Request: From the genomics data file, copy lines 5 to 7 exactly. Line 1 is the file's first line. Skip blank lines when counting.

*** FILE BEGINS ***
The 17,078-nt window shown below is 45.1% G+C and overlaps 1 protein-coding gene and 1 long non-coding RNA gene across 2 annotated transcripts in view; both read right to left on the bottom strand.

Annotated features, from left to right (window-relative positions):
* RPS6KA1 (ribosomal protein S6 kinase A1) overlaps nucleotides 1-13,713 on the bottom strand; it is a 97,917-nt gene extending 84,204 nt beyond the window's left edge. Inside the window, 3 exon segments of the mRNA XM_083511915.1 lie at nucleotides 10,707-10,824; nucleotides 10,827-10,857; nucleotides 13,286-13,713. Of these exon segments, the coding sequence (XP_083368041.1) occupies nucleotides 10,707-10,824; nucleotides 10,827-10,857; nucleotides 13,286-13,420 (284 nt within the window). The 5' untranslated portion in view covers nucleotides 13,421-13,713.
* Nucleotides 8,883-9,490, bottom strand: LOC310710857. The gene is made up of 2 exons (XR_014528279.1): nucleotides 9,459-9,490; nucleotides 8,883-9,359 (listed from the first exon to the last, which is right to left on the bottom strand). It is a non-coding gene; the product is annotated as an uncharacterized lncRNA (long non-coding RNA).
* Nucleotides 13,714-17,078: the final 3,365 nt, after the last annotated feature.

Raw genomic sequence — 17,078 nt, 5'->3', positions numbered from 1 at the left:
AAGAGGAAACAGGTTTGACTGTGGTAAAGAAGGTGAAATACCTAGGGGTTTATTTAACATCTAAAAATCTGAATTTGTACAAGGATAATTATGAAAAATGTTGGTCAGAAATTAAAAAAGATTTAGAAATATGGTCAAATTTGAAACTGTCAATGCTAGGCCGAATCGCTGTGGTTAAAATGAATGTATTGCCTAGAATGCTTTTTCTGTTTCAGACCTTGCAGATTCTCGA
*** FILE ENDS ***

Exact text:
* Nucleotides 13,714-17,078: the final 3,365 nt, after the last annotated feature.

Raw genomic sequence — 17,078 nt, 5'->3', positions numbered from 1 at the left:
AAGAGGAAACAGGTTTGACTGTGGTAAAGAAGGTGAAATACCTAGGGGTTTATTTAACATCTAAAAATCTGAATTTGTACAAGGATAATTATGAAAAATGTTGGTCAGAAATTAAAAAAGATTTAGAAATATGGTCAAATTTGAAACTGTCAATGCTAGGCCGAATCGCTGTGGTTAAAATGAATGTATTGCCTAGAATGCTTTTTCTGTTTCAGACCTTGCAGATTCTCGA